The Health Policy for Wisconsin Communities project aims to improve health and health equity at the community level by implementing a Health in All Policies (HiAP) approach, a proven framework for comprehensive and collaborative government action.
Through a partnership with two existing networks — one of UW academic partners and a second of local governments and non-governmental organizations — the project aims to embed consideration of health and equity within the regular operation of city, village and county departments and staff.
Specifically, the UW UniverCity Alliance will work with communities within the Green Tier Legacy Communities network. The project’s goal is to help participating municipalities achieve gains in at least one of four policy areas of interest: active transportation, local food, healthy housing and water quality.
As these local governments implement HiAP, health and health equity will be woven into conversations and decisions about future policies and programs, leading to long-term health gains in these communities and serving as model for other Wisconsin communities.
Race to Equity
Persistent racial disparities in health, education, child welfare, criminal justice, employment and income are common throughout Wisconsin. These racial disparities compromise the opportunity for many children and families to live safe, healthy and successful lives. Through this project, the Wisconsin Council on Children and Families will broaden its efforts to reduce racial disparities across Wisconsin by supporting local community efforts to develop community-informed policy agendas and structures that promote the advancement of racial equity.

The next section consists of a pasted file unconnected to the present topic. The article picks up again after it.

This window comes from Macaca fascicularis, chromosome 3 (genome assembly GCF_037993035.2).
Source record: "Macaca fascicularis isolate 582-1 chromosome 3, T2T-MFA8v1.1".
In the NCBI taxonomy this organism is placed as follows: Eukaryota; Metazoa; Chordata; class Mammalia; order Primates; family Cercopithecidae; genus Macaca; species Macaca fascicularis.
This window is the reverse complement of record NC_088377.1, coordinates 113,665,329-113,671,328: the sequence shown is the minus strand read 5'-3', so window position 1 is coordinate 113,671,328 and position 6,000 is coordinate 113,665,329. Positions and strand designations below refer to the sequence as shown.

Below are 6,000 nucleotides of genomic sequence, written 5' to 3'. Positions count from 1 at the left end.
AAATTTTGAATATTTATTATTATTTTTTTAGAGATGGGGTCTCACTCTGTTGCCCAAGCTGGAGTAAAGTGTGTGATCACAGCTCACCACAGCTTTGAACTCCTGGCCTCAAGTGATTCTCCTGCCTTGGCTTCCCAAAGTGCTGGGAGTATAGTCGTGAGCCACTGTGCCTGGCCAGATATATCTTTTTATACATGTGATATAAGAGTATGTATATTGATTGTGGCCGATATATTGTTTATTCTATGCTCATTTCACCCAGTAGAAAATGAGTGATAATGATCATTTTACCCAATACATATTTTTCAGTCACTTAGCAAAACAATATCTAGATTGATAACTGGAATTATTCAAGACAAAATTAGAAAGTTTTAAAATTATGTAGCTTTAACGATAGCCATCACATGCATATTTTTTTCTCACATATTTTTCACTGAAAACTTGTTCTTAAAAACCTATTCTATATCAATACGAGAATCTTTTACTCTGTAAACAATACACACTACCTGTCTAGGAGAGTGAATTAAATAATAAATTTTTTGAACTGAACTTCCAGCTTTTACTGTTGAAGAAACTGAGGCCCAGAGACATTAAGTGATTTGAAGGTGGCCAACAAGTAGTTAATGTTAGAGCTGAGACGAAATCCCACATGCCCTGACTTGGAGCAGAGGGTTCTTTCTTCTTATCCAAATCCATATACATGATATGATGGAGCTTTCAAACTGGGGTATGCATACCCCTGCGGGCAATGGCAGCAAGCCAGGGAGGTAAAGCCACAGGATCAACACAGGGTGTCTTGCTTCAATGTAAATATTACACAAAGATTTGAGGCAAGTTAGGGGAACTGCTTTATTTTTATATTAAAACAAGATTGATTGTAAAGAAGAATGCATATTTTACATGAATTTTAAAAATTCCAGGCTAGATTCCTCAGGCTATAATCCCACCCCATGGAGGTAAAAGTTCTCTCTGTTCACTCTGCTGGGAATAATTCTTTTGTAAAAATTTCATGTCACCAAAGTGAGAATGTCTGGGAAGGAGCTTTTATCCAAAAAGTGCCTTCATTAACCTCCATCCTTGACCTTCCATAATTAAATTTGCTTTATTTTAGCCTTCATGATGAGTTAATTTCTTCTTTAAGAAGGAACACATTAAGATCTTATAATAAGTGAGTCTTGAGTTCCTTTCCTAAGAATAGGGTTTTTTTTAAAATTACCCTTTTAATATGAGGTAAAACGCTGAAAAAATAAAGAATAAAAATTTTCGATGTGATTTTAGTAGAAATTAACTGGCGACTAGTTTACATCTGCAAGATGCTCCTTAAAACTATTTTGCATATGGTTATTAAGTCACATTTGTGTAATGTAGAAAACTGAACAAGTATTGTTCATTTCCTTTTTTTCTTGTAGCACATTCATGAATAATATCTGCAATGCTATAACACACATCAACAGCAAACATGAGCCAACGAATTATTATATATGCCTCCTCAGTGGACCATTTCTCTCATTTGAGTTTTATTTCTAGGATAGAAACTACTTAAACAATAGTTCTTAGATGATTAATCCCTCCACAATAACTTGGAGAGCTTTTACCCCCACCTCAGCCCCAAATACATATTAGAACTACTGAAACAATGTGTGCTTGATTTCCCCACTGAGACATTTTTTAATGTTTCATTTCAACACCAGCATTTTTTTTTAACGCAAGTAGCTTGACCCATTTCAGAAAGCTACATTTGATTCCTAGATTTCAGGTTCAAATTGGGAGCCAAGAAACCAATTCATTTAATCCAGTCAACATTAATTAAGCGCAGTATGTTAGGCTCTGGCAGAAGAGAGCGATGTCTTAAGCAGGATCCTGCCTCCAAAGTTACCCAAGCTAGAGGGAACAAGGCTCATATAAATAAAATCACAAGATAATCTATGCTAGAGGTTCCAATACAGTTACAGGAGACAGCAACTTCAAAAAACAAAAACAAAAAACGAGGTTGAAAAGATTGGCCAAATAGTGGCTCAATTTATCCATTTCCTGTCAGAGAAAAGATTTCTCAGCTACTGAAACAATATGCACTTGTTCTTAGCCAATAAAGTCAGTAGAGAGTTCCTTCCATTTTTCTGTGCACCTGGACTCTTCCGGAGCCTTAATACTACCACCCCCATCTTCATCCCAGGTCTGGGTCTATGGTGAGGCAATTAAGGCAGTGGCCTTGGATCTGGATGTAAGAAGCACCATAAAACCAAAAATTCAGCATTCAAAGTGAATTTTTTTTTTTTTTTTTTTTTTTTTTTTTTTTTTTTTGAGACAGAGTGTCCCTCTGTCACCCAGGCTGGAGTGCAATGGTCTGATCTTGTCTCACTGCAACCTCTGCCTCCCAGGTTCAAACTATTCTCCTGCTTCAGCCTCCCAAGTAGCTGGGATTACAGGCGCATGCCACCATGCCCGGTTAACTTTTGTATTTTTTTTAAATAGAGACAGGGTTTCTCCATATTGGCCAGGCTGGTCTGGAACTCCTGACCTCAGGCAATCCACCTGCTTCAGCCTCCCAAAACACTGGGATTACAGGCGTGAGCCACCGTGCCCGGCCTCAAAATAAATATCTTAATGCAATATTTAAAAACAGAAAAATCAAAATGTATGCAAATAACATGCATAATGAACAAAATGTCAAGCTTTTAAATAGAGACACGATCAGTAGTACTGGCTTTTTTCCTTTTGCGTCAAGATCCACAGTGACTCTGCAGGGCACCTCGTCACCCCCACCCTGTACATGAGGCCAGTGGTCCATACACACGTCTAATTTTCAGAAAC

Race to Equity: Wisconsin will work with communities from around the state and will provide training, technical assistance and coaching on topics such as:
- community-based research
- data collection and analysis
- practicing equity in community engagement and mobilization
- framing issues of race and equity
- working toward developing an evidence-based racial equity policy agenda
The project will work toward the development of local racial-equity policy agendas that can be extended toward a community-informed, state-level racial equity policy agenda to ultimately improve the well-being of children and families of color in Wisconsin, and address the underlying social determinants of health that threaten the health and well-being of Wisconsin children and families regardless of race, ethnicity or class.
About the Wisconsin Partnership Program
The Wisconsin Partnership Program represents a far-reaching commitment by the UW School of Medicine and Public Health to improve health and well-being of Wisconsin residents through investments in research, education and community partnerships. Established in 2004, the Wisconsin Partnership Program has awarded more than 430 research, education and community partnership grants totaling more than $187 million, aimed at improving the health of the people of Wisconsin.